General Well-Being Schedule (GWBS)
Description: An index of general well-being.
Format: 18 items asking about life satisfaction and level of psychological distress. There are 6 subscales measuring anxiety, depression, positive well-being, self-control, vitality, and general health.
Scoring: There is a total score running from 0 to 110 with lower scores indicating more severe distress. The three levels of distress are sectioned accordingly: 0 to 60 reflect 'severe distress'; 61 to 72 'moderate distress'; and 73 to 110 'positive well being'. Scores can be narrowed further into severe, serious, distress, stress problem, marginal, low positive and positive well-being.
Administration and Burden: Self-administered.
Psychometrics for SCI: Not available.
QoL Concept: The GWBS measures Life Satisfaction, which corresponds to Box E (subjective evaluations and reactions; life satisfaction) of Dijker’s Model.
Permissions/Where to Obtain: Public Domain; The GWBS can be obtained from:
Dupuy HJ (1977). The General Well-being Schedule. In I McDowell, C Newell (Eds.), Measuring health: a guide to rating scales and questionnaire (2nd ed) (pp. 206-213). USA: Oxford University Press.
CLICK ON THE LISTED SECONDARY HEALTH CONDITIONS ON THE LEFT TO READ HOW THE GWBS HAS BEEN USED WITH A PARTICULAR CONDITION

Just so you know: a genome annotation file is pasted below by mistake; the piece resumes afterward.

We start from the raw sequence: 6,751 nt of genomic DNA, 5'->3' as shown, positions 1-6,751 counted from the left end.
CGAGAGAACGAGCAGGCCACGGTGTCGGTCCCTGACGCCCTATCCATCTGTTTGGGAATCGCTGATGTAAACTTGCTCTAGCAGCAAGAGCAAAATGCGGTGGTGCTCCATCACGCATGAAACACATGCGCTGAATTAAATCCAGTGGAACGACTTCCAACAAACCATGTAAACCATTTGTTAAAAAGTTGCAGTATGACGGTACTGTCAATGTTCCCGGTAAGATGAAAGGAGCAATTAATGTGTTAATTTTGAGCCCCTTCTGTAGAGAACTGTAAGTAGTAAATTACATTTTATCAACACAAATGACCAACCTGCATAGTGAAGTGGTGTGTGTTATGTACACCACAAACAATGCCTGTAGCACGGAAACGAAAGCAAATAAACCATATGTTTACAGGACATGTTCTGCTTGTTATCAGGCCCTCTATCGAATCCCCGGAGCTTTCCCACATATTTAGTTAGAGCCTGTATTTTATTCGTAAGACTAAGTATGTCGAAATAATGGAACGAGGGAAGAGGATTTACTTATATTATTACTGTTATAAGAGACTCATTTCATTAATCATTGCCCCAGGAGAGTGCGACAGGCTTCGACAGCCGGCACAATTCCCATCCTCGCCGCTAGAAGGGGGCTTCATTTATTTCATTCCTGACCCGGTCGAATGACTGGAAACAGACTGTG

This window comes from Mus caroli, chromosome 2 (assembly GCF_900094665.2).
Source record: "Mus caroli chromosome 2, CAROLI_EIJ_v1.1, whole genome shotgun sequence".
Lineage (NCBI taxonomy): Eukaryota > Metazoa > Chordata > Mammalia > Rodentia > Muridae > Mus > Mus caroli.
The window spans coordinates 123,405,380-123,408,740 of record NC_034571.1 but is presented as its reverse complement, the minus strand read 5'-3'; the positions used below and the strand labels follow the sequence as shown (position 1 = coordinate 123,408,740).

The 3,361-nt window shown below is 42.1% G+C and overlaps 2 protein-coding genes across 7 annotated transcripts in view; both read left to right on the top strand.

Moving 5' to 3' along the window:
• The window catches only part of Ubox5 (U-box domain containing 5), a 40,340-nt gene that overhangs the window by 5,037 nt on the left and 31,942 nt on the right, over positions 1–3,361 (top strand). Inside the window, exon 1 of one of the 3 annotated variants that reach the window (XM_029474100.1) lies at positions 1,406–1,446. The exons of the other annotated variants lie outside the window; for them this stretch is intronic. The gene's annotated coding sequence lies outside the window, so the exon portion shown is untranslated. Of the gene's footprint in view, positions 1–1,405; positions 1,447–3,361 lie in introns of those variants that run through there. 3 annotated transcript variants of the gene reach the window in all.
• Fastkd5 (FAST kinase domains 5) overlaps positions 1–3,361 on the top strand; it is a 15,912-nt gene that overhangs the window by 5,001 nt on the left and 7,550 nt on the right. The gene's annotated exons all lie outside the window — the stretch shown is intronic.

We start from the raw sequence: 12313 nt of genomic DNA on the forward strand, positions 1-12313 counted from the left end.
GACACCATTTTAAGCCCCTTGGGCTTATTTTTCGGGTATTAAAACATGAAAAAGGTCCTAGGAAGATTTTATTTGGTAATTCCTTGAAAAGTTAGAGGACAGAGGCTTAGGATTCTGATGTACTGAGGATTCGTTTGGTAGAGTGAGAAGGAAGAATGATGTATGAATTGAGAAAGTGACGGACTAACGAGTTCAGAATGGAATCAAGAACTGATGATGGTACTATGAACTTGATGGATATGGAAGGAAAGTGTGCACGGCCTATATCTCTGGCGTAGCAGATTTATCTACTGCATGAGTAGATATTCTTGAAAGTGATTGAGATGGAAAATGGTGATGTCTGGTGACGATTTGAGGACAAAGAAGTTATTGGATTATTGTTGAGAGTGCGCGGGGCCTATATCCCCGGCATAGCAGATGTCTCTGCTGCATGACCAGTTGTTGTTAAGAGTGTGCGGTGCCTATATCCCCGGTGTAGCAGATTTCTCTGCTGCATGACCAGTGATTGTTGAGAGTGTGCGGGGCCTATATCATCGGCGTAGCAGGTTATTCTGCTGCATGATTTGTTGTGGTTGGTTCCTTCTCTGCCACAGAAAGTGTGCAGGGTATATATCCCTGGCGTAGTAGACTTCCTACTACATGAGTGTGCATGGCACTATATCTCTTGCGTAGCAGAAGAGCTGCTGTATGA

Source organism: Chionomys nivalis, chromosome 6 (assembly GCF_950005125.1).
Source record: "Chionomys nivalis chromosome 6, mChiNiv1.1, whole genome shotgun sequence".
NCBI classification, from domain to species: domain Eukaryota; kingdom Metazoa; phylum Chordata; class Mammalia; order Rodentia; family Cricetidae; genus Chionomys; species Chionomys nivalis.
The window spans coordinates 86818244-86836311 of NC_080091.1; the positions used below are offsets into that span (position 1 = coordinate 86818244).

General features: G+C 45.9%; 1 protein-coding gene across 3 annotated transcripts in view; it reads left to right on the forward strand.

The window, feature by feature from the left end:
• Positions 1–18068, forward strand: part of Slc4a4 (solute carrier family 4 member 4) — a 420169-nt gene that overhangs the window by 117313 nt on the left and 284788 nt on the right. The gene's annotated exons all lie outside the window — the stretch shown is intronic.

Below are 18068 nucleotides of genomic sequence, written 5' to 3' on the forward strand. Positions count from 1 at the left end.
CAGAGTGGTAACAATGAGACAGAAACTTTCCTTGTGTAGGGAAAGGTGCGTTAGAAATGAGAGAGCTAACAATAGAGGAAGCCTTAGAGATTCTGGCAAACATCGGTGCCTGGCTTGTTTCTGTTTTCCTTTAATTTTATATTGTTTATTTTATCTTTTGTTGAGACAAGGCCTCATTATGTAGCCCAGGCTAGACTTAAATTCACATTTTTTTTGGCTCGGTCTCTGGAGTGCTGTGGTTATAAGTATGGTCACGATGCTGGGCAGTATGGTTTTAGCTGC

Pain SCI Studies: One randomized controlled trial.
- Nayak S, Shiflett SC, Schoenberger NE, Agostinelli S, Kirshblum S, Averill A, Cotter AC. Is acupuncture effective in treating chronic pain after spinal cord injury? Arch Phys Med Rehabil 2001;82:1578-86.
Sensitivity to Impact: Nayak and colleagues (2001) used ratings of interference with activity (a non-standardized study-specific measure) and the General Well-Being Scale (GWBS) to evaluate the efficacy of acupuncture as a treatment for chronic pain and secondary symptoms after spinal cord injury (SCI), and to identify disease-specific variables associated with response to treatment in patients with SCI (N = 22). Pre-treatment pain interference scores were found to be higher than post-treatment pain interference scores, but this improvement was not maintained at the 3-month follow up.
Suggestions for Use: The GWBS has been shown to be sensitive to SCI-related pain but given the limited use of the GWBS in the SCI literature, further work is recommended to establish its psychometric properties and clinical utility.
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